Our annual gaze into the crystal ball. Feel free to leave your own predictions in the comments.
First Capital Connect introduces its new timetable on the upgraded Thameslink route. Passengers for Luton are less than impressed.
To celebrate The View From The Shard’s first birthday, a ‘time travel mode’ is built into the attraction’s windows.
Crossrail workers in the Whitechapel tunnels delve too greedily and too deep. They unleash shadow and flame, as a Balrog awakes. A Crossrail press release cautions that the demon creature could cause delays to construction.
The Queen Elizabeth Olympic Park finally opens in its entirety to the public. Bold, clear signage helps puts visitors at their ease.
After abandoning plans for the ‘Boris Island’ airport in the Thames Estuary, the Mayor reveals his new solution to boost air capacity. London Dogger Bank Airport would lie 300 miles from the capital, avoiding both the risk to estuary habitats and unwelcome noise pollution. A high-speed cable car would link the North Sea landing strip to London. NIMBY oil rig workers are already drawing up protest plans.
Last year’s ‘Walkie Scorchie’ incident, in which the new tower’s concave surface focussed the sun’s rays with hilarious results, was actually the first stage in radical plans to heat up the capital. Work now begins on two companion towers for the Leadenhall Building that, when complete, will serve as a trio of gas heaters.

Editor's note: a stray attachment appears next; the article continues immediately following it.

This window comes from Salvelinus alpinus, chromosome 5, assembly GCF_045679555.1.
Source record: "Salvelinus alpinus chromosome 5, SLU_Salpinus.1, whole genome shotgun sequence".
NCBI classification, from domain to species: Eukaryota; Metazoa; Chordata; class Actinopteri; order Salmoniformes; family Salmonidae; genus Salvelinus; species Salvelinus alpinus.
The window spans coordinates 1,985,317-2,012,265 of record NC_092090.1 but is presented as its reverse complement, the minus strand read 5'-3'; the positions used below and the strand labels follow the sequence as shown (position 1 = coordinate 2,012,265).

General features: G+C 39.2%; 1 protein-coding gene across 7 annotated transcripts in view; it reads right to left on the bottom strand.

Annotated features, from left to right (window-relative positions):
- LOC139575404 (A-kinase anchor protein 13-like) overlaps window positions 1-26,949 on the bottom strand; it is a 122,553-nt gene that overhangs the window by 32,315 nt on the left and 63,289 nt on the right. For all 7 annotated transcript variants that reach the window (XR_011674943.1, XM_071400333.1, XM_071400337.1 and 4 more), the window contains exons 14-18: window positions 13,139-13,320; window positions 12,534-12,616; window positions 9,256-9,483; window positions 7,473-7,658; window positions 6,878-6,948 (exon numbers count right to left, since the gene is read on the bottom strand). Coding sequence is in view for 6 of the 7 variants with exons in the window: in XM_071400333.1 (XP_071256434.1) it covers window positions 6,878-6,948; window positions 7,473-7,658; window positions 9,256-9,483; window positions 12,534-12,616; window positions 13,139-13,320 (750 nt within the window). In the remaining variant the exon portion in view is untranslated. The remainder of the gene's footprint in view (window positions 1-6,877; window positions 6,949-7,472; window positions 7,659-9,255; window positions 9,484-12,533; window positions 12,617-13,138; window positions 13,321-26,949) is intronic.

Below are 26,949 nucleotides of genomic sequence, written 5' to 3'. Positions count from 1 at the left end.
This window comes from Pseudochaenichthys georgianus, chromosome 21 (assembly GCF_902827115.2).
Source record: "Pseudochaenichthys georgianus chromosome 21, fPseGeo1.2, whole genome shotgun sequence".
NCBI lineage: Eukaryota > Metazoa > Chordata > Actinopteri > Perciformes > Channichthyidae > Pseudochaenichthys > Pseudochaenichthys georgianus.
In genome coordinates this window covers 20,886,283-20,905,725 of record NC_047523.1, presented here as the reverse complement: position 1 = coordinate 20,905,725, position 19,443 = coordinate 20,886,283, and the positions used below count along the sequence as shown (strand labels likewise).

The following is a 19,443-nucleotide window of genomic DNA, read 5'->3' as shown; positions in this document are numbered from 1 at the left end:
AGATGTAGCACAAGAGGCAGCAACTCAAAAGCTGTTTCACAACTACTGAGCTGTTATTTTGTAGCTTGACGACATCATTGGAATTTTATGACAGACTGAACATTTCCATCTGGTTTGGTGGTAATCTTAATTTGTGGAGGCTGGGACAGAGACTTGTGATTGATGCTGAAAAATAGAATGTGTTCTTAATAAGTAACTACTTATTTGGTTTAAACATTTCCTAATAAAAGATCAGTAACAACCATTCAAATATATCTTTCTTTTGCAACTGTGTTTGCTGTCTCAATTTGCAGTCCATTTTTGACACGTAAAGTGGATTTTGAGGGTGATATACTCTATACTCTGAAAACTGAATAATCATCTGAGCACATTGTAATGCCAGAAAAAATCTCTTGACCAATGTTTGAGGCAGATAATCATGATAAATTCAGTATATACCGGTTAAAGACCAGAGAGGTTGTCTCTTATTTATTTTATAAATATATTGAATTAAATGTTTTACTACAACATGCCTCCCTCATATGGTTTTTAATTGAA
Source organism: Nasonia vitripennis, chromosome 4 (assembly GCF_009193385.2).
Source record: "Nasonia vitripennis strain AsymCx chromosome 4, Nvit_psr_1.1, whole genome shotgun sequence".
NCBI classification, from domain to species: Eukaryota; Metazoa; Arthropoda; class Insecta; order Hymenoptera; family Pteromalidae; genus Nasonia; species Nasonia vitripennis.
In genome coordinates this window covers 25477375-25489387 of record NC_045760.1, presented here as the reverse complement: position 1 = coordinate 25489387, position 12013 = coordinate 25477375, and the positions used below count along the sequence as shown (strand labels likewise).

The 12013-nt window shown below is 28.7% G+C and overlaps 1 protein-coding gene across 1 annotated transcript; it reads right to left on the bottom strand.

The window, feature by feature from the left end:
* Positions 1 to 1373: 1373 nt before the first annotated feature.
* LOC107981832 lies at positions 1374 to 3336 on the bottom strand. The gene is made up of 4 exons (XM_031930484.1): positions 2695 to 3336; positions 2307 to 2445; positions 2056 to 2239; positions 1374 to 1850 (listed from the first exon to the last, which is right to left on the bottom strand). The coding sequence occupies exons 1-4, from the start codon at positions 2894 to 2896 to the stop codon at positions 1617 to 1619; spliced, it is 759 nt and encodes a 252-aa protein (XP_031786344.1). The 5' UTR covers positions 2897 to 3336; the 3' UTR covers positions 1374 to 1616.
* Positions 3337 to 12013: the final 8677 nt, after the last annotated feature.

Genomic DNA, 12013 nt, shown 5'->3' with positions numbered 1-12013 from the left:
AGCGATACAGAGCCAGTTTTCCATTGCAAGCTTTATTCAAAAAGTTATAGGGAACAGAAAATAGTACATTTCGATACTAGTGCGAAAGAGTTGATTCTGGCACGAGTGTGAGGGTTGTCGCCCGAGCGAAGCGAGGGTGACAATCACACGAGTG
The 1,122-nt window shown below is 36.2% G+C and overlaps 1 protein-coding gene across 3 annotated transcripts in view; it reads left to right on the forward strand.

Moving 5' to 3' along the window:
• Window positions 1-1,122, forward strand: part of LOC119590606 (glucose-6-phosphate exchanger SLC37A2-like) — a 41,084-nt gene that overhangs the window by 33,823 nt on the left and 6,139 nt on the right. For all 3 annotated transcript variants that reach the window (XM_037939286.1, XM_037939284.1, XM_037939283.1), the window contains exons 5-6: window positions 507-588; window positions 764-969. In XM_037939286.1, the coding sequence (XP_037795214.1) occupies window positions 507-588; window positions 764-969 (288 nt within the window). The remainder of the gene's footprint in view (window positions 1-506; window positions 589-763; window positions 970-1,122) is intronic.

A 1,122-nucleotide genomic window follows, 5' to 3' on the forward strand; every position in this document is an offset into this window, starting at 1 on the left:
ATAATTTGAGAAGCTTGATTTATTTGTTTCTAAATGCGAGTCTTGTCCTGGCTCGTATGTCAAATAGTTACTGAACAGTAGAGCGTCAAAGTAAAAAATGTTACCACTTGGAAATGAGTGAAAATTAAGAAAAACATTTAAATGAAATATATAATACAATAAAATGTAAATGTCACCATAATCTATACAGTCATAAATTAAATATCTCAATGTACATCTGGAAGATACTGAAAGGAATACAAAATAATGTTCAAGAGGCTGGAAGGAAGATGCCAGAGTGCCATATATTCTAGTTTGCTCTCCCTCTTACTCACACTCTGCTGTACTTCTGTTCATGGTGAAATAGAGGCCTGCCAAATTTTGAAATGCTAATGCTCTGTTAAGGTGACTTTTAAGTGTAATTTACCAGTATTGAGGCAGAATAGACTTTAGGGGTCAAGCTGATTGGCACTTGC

Following on from a spate of recent proposals for new bridges over the Thames, the Mayor announces a project sure to attract even more media attention: The Lego Bridge.
The World Science Fiction Convention comes to London. Delegates solve the Balrog problem at Whitechapel (see March), but encounter an old enemy in the station’s superstructure (below).
After another summer of failed ventilation and constant breakdowns, the New Bus For London is slowly phased out of service. The Mayor unveils its replacement: The New Improved Super Long Bendy Bus For London — 50 double-deckers hitched together, capable of carrying 4,000 passengers at once.
At Londonist, we celebrate our tenth anniversary. Getting all cocky, we launch a hostile takeover bid for Time Out London. The deal falls through when the Board of Directors decline our generous offer of two magic walnuts and a Londonist booze badge.
Transport for London continues to roll out new infrastructure projects to make London’s roads safer for all users.
Following successful lobbying from NIMBY oil rig workers (see May), Boris Johnson drops plans for London Dogger Bank Airport. His replacement scheme, known as the London Orbital Airport, involves closing the M25 to motor traffic and upgrading the tarmac to allow passenger jets to land or take off at any section of the 117 mile orbital. The scheme allows convenient flights from any of the outer boroughs while spreading noise pollution democratically across all parts of the capital. Genius.
All images by Mystic M@.